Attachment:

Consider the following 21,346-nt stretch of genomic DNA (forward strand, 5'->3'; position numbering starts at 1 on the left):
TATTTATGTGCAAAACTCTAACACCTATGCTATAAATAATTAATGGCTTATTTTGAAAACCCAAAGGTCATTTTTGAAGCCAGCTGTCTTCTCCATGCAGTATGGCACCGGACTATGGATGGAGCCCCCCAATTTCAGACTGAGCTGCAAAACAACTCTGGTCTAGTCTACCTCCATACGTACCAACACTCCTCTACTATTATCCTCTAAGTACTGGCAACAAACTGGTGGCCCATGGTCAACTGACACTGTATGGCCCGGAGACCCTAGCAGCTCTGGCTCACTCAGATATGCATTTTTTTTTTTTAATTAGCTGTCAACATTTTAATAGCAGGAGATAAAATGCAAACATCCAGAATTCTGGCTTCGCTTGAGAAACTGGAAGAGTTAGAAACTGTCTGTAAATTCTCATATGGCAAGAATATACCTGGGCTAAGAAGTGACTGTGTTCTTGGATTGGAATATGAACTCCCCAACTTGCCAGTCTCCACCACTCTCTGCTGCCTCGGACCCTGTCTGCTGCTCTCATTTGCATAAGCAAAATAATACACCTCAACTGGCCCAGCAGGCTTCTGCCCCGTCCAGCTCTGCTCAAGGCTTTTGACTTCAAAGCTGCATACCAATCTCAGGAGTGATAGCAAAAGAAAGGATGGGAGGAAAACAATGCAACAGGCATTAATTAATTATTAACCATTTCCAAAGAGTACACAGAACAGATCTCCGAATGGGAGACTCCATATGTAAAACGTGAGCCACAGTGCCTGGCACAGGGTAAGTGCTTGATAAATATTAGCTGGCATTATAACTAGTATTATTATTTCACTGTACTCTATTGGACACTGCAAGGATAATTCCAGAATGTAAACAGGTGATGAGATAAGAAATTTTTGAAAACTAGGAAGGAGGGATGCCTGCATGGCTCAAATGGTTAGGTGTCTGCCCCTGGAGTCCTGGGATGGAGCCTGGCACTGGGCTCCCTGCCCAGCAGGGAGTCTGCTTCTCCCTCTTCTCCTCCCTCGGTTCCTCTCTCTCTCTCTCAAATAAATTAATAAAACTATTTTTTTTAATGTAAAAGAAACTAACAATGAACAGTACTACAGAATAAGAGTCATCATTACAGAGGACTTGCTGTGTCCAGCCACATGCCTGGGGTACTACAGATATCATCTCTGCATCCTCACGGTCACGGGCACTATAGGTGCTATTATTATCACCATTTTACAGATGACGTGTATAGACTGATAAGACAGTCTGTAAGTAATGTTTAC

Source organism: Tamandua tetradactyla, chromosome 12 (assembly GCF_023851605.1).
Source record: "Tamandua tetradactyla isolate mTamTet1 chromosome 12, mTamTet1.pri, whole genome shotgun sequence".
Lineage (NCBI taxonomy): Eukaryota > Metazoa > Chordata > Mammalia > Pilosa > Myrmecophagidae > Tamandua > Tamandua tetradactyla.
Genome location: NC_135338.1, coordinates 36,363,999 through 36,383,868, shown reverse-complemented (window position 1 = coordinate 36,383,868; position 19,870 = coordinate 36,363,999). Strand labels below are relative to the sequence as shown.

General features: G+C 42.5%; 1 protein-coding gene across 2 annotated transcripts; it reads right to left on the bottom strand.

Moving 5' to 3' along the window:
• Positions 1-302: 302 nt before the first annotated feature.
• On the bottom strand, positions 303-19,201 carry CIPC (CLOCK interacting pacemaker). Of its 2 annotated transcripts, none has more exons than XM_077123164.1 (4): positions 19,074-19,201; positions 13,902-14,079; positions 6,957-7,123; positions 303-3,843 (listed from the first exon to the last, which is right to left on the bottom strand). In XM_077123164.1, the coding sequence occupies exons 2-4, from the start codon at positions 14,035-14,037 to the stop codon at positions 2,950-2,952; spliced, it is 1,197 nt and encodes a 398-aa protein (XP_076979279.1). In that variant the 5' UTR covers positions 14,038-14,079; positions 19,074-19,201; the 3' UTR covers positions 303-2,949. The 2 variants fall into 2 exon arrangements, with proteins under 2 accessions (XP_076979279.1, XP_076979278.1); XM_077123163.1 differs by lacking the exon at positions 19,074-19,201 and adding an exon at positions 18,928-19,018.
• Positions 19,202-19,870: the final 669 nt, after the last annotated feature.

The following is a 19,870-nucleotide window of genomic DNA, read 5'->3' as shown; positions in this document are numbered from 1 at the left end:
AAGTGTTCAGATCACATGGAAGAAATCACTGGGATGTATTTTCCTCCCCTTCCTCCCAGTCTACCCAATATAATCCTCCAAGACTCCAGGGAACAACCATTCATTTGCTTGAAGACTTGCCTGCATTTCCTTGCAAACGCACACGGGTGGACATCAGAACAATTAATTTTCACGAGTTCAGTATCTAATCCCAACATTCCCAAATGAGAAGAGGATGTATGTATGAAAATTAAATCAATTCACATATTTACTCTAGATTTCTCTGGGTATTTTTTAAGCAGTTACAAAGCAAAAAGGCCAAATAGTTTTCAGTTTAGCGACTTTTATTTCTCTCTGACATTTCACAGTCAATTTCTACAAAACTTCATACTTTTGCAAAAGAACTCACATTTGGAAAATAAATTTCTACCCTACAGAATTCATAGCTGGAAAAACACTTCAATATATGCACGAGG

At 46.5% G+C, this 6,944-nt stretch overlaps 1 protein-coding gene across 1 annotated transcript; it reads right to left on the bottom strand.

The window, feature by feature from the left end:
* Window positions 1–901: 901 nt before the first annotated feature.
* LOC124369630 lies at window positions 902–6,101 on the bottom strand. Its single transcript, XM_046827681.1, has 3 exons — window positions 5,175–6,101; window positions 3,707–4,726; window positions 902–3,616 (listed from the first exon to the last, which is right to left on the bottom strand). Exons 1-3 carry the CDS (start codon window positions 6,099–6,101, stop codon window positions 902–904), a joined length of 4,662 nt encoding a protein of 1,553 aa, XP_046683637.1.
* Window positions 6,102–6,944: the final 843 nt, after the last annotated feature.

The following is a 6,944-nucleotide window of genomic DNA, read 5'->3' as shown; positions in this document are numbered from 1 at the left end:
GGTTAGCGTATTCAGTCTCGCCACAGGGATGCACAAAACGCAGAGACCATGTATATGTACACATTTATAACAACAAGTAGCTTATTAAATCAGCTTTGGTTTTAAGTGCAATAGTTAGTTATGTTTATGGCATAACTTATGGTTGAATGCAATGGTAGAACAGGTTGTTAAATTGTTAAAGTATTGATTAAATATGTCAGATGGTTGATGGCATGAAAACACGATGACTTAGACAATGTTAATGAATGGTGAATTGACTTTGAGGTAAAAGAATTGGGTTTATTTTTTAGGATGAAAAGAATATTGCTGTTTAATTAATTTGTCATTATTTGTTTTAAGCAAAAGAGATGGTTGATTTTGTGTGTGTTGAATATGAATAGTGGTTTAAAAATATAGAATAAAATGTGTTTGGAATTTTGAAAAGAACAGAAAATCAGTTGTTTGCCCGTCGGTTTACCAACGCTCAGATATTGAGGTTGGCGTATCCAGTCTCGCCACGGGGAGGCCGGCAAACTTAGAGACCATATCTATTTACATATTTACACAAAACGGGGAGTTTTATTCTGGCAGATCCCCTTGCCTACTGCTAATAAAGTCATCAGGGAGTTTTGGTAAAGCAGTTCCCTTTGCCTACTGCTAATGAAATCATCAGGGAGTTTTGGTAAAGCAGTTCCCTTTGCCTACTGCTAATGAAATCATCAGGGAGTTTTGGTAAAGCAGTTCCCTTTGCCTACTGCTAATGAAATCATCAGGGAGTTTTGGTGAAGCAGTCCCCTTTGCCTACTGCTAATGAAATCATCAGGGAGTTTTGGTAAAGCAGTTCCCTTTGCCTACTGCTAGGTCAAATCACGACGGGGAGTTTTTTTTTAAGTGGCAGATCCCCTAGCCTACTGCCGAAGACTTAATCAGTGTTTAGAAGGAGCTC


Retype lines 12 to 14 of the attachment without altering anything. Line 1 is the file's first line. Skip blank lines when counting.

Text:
The following is a 19,870-nucleotide window of genomic DNA, read 5'->3' as shown; positions in this document are numbered from 1 at the left end:
AAGTGTTCAGATCACATGGAAGAAATCACTGGGATGTATTTTCCTCCCCTTCCTCCCAGTCTACCCAATATAATCCTCCAAGACTCCAGGGAACAACCATTCATTTGCTTGAAGACTTGCCTGCATTTCCTTGCAAACGCACACGGGTGGACATCAGAACAATTAATTTTCACGAGTTCAGTATCTAATCCCAACATTCCCAAATGAGAAGAGGATGTATGTATGAAAATTAAATCAATTCACATATTTACTCTAGATTTCTCTGGGTATTTTTTAAGCAGTTACAAAGCAAAAAGGCCAAATAGTTTTCAGTTTAGCGACTTTTATTTCTCTCTGACATTTCACAGTCAATTTCTACAAAACTTCATACTTTTGCAAAAGAACTCACATTTGGAAAATAAATTTCTACCCTACAGAATTCATAGCTGGAAAAACACTTCAATATATGCACGAGG

At 46.5% G+C, this 6,944-nt stretch overlaps 1 protein-coding gene across 1 annotated transcript; it reads right to left on the bottom strand.